Lisbon International Airport, VIP Area: An Encounter with Cristiano Ronaldo

©Moira G. Gallaga

The viral video of Cristiano Ronaldo’s press conference where he sets aside 2 Coca Cola bottles that was placed on the table has caused quite a stir online. Well, it also caused Coca Cola to lose US$4 billion in market value in less than a day. Yes, that’s right, 4 billion US dollars! Talk about an influencer, and I think he wasn’t doing anything deliberate and was just being himself.

It brings to mind our encounter with him a few years back while we were still assigned in Portugal. It was at the VIP parking lot of Lisbon’s International Airport. I was there to pick up Hubby who was arriving from an official trip to Angola. Ciaran was also there because that was the only way I could get to the airport on time as he is more effective than the GPS.

“Your love makes me strong, your hate makes me unstoppable.”
― Cristiano Ronaldo

I parked beside this Mercedes Benz sedan. Hubby arrives and starts loading his luggage in the trunk. Almost at the same time, a guy comes out of the VIP Lounge and starts loading luggage in the car beside us. A few seconds later, Cristiano Ronaldo comes out and heads towards the Benz. With my Malacanang training where we’re so used to seeing Heads of State/Government, Royalty, etc. I don’t go agog when I see celebrities. In my 16 years, I never asked for a photo with any of the VVIPs. So Ciaran and I just said hi to Cristiano and while his luggage was being loaded, we had a chance to have a brief chat:

Lisbon’s International Airport parking for Diplomats and VIPs

“Me: Olá, sinto saudades de vê-lo jogar com a camisa branca, mas lhe desejamos boa sorte na Juventus.

(Hello, I miss seeing you play wearing the White shirt, but we wish you luck in Juventus.)


Cristiano: Madridista?  Ou os jogadores

             (Madridista? Or the players?) And he smiled.


Me:  Madridista para sempre, mas também seguimos os nossos jogadores favoritos e tivemos que nos inscrever na Eleven Sports para podermos vê-lo na Série A.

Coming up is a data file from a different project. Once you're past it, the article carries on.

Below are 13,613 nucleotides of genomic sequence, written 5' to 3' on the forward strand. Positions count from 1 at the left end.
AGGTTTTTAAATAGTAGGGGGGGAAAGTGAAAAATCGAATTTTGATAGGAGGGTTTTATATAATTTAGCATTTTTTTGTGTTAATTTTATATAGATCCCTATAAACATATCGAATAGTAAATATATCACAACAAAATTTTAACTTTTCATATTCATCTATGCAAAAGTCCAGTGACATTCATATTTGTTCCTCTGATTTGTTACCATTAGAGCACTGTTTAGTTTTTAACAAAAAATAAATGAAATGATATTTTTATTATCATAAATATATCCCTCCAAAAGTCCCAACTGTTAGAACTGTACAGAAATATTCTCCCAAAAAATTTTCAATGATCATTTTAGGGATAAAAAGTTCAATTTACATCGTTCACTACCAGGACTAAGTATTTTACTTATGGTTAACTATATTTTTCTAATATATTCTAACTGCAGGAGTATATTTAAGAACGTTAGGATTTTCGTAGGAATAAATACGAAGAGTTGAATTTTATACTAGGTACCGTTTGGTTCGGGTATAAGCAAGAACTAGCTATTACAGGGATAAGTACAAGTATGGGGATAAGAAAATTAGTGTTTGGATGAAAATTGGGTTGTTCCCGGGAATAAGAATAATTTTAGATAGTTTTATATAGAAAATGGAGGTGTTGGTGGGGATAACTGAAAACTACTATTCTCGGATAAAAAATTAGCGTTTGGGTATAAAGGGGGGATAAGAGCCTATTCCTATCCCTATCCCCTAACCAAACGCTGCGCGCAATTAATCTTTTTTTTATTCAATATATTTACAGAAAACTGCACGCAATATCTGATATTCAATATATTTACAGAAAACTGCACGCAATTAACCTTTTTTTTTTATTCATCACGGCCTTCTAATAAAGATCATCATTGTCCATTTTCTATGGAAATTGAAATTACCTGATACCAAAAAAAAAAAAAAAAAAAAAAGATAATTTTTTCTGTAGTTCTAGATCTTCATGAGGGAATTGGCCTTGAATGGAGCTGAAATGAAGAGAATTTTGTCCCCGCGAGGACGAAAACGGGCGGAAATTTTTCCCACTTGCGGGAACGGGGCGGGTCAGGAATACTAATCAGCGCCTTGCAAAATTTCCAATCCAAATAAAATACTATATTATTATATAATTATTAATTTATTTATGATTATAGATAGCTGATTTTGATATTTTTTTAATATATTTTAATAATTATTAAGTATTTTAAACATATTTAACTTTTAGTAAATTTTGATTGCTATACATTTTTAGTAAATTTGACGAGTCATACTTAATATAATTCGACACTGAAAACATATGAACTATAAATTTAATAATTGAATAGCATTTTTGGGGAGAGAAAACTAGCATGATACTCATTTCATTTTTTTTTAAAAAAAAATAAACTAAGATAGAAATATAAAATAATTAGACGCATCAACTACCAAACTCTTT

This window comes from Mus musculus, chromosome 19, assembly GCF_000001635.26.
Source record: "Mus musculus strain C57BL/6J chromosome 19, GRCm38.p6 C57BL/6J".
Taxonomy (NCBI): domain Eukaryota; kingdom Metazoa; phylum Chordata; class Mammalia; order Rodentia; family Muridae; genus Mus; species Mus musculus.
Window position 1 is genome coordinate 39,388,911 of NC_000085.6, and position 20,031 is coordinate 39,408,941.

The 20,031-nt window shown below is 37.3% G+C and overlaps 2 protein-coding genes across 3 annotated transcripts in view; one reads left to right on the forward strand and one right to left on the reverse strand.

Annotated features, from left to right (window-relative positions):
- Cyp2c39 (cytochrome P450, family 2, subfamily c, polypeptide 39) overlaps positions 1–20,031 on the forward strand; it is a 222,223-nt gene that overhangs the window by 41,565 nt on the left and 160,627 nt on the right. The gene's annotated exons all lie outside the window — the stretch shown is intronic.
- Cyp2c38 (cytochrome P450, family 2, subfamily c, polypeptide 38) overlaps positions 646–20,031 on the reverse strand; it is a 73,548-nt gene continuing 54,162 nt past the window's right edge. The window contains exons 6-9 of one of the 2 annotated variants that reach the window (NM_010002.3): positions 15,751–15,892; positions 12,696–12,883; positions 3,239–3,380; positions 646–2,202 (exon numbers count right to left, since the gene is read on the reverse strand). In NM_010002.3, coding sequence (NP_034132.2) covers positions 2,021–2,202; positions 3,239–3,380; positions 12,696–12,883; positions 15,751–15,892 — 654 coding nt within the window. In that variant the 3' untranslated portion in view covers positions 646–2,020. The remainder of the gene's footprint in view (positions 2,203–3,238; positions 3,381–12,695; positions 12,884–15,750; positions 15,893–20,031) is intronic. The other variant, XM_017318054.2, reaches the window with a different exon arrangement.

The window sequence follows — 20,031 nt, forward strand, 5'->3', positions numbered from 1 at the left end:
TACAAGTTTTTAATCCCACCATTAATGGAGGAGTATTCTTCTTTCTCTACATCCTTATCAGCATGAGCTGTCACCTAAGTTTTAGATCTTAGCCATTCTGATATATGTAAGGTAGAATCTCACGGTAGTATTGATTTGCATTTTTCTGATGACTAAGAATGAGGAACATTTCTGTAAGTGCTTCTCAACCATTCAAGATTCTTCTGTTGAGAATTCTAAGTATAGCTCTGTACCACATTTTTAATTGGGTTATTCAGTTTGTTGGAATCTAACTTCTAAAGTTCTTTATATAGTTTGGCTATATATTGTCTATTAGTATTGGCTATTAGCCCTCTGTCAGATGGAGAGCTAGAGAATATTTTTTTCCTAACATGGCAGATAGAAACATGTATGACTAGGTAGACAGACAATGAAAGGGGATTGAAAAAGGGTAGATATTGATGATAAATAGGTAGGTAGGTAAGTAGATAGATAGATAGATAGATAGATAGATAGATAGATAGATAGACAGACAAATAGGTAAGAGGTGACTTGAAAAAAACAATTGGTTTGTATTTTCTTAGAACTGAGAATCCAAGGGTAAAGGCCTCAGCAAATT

(Madridista para sempre, but we also follow our favorite players and we had to subscribe to Eleven Sports so we can watch you in Serie A.)


Ciaran: Como você está? (How are you doing) and he replied “tudo bem.” I got lost when the two of them started talking really fast, he asked Ciaran if he plays futebol and Ciaran said since our posting here he trained in Escola Benfica (Benfica Futebol Academy). He complimented Ciaran’s Portuguese saying he speaks like he was born here in Lisbon. But he also teased Ciaran that he’s on the wrong team (Cristiano started his career with Sporting, rivals of Benfica).

He thanked me for my best wishes and asked how long I’ve been in Portugal.


Me: Quase 5 anos.  Obrigado e boa sorte e já agora, Madeira (a sua cidade natal) é o local de férias preferido da nossa família.

(Almost 5 years. Thank you and good luck and by the way, Madeira (his hometown) is our family’s favourite getaway place.)

Cristiano: Prazer em conhecer vocês dois.

                       (Nice meeting you both.)

Waiting for Hubby at Lisbon Airport. Now that I’m done publishing my first book on poetry, maybe I’ll write something like anecdotes of being a spouse to a Diplomat or Foreign Service life. Showed it to Hubby some time ago, but he rejected all my notes and outlines. He said I could make it more better if I really sit down on it.


He then kindly asks us if we could move our car forward so his brother can enter the driver’s side as they need to be on their way. He was pretty down to earth and had a nice aura about him.

I tell Hubby we need to move out already because Ronaldo’s brother can’t get inside their car because I parked too closely. I let Hubby drive so Ronaldo and his brother will think it’s Hubby who has the deficient parking skills (Hahaha!). After we get going, Hubby asks who’s Ronaldo? Ciaran and I bursted out laughing and told him, “who else, the one and only CR7?” Hubby’s reaction was priceless, to think that we’ve seen Ronaldo several times playing live both in Madrid and Lisbon, and close up during a parade when they were the Euro Champions and the bus passed by near the Embassy. He wasn’t pleased that we just let him go on load his luggage and then drive off without bothering to tell him we were parked beside the Cristiano Ronaldo.

Actually, we didn’t do that on purpose. It just seemed like any ordinary polite encounter with a regular person. It didn’t even cross our minds to ask for a photo with him. We are cool like that. I think it’s better it turned out that way, a regular encounter between people rather than a fan meeting a superstar.